A new study by researchers from the University of Chicago Medicine shows that bacterial signals are crucial to the development of a precursor condition to leukemia, which can be induced by disrupting the intestinal barrier or by introducing a bacterial infection.
More than 15 percent of people over the age of 60 develop TET2 (tet methylcytosine dioxygenase 2) mutations in hematopoietic stem cells, which give rise to other blood cells. These are known as somatic mutations because they are not inherited, but instead occur by chance with age. These mutations are passed along to the progeny of the mutated cell during cell division and put these patients at risk for blood cancers.
The TET2 mutation gives the hematopoietic stem cells a competitive advantage over others, so they begin to proliferate and make up a greater percentage of cells that become white blood cells. This is a condition known as Clonal Hematopoiesis of Indeterminate Potential, or CHIP. However, the triggers that lead to the progression from CHIP to a precursor condition to leukemia called pre-leukemic myeloproliferation are unknown.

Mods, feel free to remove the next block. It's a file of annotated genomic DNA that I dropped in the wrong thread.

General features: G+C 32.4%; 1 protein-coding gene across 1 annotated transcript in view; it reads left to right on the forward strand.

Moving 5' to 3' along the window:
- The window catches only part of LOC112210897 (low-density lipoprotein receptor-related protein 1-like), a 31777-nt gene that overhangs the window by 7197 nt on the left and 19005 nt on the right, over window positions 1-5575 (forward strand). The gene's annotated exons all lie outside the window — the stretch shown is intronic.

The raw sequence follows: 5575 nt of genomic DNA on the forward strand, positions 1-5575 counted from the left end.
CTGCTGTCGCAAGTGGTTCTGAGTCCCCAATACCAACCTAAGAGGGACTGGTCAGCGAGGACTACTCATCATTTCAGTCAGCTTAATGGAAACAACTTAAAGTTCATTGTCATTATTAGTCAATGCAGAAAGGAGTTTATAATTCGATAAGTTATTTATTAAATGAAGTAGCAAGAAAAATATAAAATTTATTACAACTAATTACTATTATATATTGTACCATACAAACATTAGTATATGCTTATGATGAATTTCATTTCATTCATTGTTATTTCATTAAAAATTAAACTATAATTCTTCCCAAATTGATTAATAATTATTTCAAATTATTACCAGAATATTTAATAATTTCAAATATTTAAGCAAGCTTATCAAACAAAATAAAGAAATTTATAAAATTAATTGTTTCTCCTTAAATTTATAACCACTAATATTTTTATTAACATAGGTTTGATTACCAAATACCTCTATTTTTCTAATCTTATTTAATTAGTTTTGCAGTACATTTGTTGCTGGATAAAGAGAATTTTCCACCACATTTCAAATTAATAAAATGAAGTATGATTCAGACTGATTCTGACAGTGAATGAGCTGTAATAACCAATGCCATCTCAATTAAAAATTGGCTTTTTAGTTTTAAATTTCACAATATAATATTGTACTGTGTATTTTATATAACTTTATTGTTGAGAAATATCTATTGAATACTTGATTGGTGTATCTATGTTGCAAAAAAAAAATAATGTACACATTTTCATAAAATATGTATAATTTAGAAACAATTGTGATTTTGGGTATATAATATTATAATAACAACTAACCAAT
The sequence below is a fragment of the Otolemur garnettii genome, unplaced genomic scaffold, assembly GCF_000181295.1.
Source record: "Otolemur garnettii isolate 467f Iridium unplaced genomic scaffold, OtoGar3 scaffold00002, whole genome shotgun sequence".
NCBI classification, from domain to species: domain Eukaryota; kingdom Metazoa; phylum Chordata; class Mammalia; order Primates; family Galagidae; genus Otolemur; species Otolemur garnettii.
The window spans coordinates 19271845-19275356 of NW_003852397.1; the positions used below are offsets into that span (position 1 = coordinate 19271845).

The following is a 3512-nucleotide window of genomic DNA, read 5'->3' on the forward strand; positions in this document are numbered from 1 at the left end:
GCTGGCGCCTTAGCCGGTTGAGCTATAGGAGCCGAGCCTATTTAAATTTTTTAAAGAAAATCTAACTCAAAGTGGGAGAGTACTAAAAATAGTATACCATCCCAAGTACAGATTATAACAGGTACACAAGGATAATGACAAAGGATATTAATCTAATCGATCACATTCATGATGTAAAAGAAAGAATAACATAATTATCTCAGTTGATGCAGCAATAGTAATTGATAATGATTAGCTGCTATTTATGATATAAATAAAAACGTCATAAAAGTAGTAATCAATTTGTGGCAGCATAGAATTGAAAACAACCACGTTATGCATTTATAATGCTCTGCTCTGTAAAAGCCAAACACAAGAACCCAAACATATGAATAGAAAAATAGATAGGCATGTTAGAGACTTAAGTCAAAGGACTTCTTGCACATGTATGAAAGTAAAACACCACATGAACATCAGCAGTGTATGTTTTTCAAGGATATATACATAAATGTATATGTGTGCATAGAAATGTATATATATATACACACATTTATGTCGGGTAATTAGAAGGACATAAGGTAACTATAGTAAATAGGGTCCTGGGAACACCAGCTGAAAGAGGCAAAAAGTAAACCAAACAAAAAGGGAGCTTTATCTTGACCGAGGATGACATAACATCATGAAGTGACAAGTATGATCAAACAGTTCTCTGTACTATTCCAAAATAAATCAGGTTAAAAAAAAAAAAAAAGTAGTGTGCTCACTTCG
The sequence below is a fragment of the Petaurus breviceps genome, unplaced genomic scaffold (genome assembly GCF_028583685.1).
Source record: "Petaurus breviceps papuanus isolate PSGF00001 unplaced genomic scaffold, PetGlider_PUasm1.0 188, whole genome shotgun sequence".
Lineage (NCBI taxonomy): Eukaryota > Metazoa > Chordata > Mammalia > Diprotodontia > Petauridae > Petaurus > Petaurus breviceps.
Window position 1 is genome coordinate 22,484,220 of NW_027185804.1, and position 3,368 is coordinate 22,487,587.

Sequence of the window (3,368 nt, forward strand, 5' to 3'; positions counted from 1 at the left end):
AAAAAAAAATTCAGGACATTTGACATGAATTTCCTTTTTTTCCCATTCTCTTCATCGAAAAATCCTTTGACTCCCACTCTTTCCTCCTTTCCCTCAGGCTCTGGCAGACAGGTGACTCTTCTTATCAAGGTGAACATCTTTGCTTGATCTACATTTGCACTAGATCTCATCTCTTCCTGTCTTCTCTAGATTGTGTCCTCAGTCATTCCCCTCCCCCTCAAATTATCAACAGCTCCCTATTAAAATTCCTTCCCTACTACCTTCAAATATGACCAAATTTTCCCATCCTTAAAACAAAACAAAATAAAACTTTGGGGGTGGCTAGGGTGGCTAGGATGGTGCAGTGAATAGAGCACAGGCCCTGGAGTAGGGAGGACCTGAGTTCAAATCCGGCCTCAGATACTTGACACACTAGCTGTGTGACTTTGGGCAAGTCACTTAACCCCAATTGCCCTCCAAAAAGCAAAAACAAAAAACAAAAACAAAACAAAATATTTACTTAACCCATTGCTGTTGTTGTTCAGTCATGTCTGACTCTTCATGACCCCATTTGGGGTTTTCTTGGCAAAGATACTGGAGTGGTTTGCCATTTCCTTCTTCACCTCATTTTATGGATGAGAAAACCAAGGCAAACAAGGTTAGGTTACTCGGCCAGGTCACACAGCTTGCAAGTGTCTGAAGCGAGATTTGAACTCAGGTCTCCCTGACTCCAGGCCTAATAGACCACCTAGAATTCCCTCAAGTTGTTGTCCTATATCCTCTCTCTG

The new study, published May 16, 2018 in Nature, shows that progression from CHIP to pre-leukemic myeloproliferation is dependent on bacterial signals from bacteria normally present in the gut that spread to peripheral organs. The authors studied Tet2-deficient mice, which were shown to develop leukemia with age. However, why only a subset of these mice develop leukemia was not understood.
The study demonstrated that loss of TET2 expression leads to defects in the intestinal barrier, allowing bacteria living in the gut to spread into the blood and peripheral organs. The spread of bacteria leads to the release of inflammatory molecules in the blood, which in turn promote the proliferation of hematopoietic stem cells that lack TET2 expression. This sets the stage for pre-leukemic myeloproliferation.
“Years before a patient develops cancer, there are changes happening in the background. They still appear healthy until they reach a tipping point,” said Bana Jabri, MD, PhD, professor and vice chair for research in the Department of Medicine at UChicago and the senior author of the study. “We have techniques to identify those patients, and now with this paper we know that bacterial signals are key in driving the disease.”